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Give thanks for Auriga the chariot driver

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By Mike Lynch
One of the strangest constellations in the Everett winter heavens is Auriga, the chariot driver with goats on his shoulder.
So what does a constellation named after chariot driver with goats on his shoulder have to do with Thanksgiving? Actually not a lot except that this is the time of year we begin to see it in the early evening in the low eastern sky.
Auriga is part of my favorite group of constellations I call "Orion and his gang" that dominate the winter heavens. Auriga is one of the constellations that leads in the winter shiners. It resembles a giant lopsided pentagon with the bright star Capella at one of the corners.
How you can make a lopsided pentagon into a chariot driver hauling a mama goat with her baby kid goats? People would see a formation or group of stars that approximately matched the character of a particular story and then named that constellation after the character. Different civilizations would have different characters and constellations. The Greeks named Auriga.
According to one of the Greek legends, there once was a mighty king named Oenomaus who was a ruler of a mighty kingdom. He had a beautiful daughter, Hippodameia, who had many suitors who wished to marry her.
King Oenemaus wanted them all killed. He arranged chariot races with all the suitors. The first suitor to beat him in a race would win the hand of his daughter but if he lost the race he would be killed. Oenemaus had the fastest horses in the land and slayed the suitors one by one.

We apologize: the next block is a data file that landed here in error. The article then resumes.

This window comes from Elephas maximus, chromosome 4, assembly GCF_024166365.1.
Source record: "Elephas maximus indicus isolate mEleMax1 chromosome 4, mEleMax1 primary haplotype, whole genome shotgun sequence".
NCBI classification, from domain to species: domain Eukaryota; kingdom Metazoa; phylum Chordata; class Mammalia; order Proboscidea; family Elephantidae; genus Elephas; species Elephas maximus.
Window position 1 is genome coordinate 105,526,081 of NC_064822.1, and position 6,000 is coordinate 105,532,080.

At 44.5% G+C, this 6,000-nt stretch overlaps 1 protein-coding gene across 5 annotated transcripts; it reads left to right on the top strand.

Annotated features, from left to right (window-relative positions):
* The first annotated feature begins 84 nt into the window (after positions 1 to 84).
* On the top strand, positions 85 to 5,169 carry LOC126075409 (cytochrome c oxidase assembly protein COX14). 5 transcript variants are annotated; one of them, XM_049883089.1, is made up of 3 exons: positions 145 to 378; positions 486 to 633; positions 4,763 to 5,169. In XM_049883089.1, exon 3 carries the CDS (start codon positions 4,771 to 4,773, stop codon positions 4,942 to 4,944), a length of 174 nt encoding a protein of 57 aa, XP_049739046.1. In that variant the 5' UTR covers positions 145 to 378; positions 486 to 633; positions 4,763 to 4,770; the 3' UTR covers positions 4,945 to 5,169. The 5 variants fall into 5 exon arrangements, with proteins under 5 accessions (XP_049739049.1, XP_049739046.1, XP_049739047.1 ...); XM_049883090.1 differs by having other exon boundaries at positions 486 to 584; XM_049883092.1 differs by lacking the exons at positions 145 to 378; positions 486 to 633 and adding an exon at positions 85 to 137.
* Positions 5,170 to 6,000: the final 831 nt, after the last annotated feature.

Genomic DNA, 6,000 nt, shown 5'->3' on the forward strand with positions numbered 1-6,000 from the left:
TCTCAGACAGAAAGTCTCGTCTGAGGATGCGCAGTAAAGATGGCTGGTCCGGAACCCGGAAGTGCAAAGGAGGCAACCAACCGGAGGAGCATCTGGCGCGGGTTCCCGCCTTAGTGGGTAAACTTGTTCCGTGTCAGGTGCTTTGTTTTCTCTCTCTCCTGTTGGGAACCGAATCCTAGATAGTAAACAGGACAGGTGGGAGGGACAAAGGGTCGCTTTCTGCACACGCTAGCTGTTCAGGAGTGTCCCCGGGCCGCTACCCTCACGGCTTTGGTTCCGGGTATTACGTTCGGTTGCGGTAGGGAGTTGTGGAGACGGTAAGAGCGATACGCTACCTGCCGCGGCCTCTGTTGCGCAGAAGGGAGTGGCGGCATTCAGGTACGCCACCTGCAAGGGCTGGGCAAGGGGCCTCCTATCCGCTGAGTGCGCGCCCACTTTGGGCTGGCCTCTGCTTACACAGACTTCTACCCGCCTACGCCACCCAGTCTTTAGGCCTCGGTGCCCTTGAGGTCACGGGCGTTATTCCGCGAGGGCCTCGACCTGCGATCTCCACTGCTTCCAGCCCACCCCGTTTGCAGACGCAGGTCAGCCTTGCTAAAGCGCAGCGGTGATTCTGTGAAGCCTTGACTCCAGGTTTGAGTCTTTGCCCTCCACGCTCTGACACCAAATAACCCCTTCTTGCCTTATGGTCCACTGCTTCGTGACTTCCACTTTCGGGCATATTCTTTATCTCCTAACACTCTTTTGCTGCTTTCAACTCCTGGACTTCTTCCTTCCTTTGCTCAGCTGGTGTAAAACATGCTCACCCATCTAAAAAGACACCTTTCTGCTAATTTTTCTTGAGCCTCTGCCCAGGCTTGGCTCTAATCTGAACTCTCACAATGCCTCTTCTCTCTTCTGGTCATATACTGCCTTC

The one suitor left, Pelops, son of Hermes, the messenger of the gods, was given a chariot that would sprout golden wings. He also paid off Oenmaus' chariot driver, Myrtilus, to betray the king, promising half the kingdom to Myrtilus after the king lost the race and was killed.
When the race began Oenmaus was able to keep up with Pelops but right on schedule the golden wings popped out of the crooked suitor's chariot. The king was left in a cloud of dust and dragged to his death.
Pelops proceeded to marry Hippodamia and live happily ever after with the queen of the kingdom. Myrtilus demanded his share, but Pelops, with his inherited godly powers, kicked Mytilus so hard that he went flying in the heavens and magically became the constellation we know today as Auriga.
Look for Auriga the charioteer turned goat farmer in the low eastern evening sky. See if you can spot the dim triangle of stars that make the baby goats to the lower right of Capella.
For early morning risers there's a really great celestial hugging coming on in the low eastern sky. The bright planets Venus and Saturn start out this coming week less than 10 degrees apart, which is about the width of your clenched fist held at arm's length.
Venus is the brighter of the two to the upper right of Saturn. Next week, the last week of November, Venus and Jupiter will almost be touching.

Mike Lynch is an amateur astronomer and professional broadcast meteorologist for WCCO Radio in Minneapolis and author of "Stars, a Month by Month Tour of the Constellations."
The Everett Astronomical Society welcomes new members and puts on public star parties. See
Story tags » Star Gazing

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